Last night's American Music Awards ended on stage the way last year's show wound up after hours, with an all-star rendition of "We Are the World." The pop song that mattered most in 1985 was recorded by one all-star cast immediately following last year's ceremony, and if the lineup was a little different from last year's (Elizabeth Taylor, who came with Michael Jackson, got to sing last night and did all right), the emotion was certainly well-directed.
If the Grammys are an award show with entertainment, the American Music Awards are an entertainment interspersed with awards. In fact, what seems to be rewarded is less the specific art than the general ambiance (the awards are, after all, for being the favorite, not the best). During last night's 13th annual awards, televised by ABC from Los Angeles' Shrine Auditorium, you had to work hard to remember whether it was musical talent or video presence that was being rewarded. The fuzziness of the categories didn't help.
Then again if you listened closely, you picked up some choice quotes:
Host Diana Ross on charity rock: "It made all of us in the music business proud to be a part of the world" (and you thought they were the world) . . .
Julian Lennon, presenting the Award of Merit to Paul McCartney: "My father would be as happy as I am to see you honored this way tonight."
And Bob Geldof, honored for getting the charity bandwagon rolling, used the occasion to refocus attention on the unresolved issue of world hunger: "I got this because people were dying and we did something about it. That's a terrible thing to win an award for."
Prince, announcing the favorite pop/rock single, managed not to say anything beyond the category and the nominees but, tuxed and slick-haired, he looked marvelous, as if he'd just stepped out of the Cotton Club. He was positively sweet and genial, a turnaround from last year, when the people sitting around him were warned by his bodyguards to look away.
The American Music Awards don't really matter much to anyone except television programmers, and last night's three-hour edition had little to recommend it, unless you like parades. In fact, the most exciting moment came in the opening credits, when the folks at home could try to guess from what direction the names of participants would flash onto the screen (a highlight was the one where the names seemed to hit a diving board just off screen left before doing a back flip to the center).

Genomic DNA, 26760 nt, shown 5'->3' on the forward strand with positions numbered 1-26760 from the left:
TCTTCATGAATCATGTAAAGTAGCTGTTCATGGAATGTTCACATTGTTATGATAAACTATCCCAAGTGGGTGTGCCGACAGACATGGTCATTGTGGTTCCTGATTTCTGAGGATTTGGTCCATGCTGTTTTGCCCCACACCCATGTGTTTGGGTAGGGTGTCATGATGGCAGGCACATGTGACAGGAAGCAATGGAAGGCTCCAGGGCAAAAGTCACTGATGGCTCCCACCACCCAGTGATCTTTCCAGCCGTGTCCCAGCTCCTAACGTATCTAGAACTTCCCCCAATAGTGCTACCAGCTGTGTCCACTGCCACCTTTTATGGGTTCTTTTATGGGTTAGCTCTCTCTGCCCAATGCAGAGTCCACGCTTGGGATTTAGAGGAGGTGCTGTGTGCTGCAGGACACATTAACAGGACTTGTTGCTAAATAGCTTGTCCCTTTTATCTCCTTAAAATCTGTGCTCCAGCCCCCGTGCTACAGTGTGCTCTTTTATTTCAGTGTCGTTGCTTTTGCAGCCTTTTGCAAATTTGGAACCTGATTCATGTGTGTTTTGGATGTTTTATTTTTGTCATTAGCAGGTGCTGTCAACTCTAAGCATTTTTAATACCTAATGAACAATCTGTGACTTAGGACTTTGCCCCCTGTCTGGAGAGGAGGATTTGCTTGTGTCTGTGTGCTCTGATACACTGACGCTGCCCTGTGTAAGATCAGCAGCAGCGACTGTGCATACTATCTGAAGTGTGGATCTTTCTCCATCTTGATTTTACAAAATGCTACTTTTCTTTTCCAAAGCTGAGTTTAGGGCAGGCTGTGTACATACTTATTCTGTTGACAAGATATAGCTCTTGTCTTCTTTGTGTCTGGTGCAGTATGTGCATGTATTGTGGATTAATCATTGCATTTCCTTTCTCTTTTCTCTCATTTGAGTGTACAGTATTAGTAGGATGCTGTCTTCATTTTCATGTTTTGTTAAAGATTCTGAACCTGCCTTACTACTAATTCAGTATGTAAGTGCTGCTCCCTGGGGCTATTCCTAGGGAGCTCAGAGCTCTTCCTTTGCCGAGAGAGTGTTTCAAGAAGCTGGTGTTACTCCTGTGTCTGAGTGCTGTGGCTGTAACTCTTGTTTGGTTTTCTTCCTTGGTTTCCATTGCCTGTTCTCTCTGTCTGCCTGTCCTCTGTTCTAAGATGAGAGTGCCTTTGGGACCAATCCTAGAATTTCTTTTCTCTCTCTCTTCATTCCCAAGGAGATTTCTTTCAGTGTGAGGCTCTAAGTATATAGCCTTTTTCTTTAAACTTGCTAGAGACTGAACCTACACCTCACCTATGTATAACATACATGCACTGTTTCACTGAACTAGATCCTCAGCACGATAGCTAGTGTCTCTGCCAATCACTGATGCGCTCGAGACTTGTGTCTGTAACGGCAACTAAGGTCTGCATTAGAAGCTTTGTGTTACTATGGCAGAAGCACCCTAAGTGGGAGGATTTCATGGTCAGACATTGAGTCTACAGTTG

Other than the reprise of "We Are the World," the most emotional moments came with another live performance by Teddy Pendergrass, a quadriplegic since a 1982 car accident, and a soft-spun tribute to the late Rick Nelson by his twin sons, though the quick cut at the song's end seemed insensitive.
As so frequently happens at these awards shows, there were a number of multiple winners, but no dominant personalities. Whitney Houston, who had been nominated for eight awards, looked absolutely ravishing accepting her two awards for soul/R&B single ("You Give Good Love") and soul/R&B video single female ("Saving All My Love"). Her live performance showed that she has all the tools but still needs better material.
The only triple winners were Willie Nelson (country male, country single and group video for being one quarter of "The Highwaymen") and Bruce Springsteen (pop/rock album, pop/rock male, pop/rock video male).
Double winners included Aretha Franklin (soul/R&B single female and soul/R&B video); Huey Lewis and the News (pop/rock video single and pop/rock single); Crystal Gayle (country video female and country female); Stevie Wonder (soul/R&B male and video male); Kool and the Gang (soul/R&B album and soul/R&B group); and Alabama (country album and country group).
Other familiar winners were Tina Turner (pop/rock female performer), the Pointer Sisters (soul/R&B group video) and Pat Benatar (pop/rock video female).
The show took note of the year of giving generously, which stretched from Band Aid to "Sun City," events that raised money as well as consciousness. Honored with special Awards of Appreciation were Harry Belafonte (for his work combating hunger and pulling together U.S.A. for Africa), Bob Geldof (for getting the rockers rolling) and Willie Nelson (for his Farm Aid project).
While the show moved quickly enough, the Satellite Effect is now getting out of hand, with producer Dick Clark flipping from Los Angeles to London and making pit stops in Detroit and Tucson. At times, awards presenters were separated by a continent and an ocean, which was cute, once.
Diana Ross was sufficiently enthusiastic as emcee, though her opening performance of "Eaten Alive" will do nothing to stop that album's downward dive on the charts.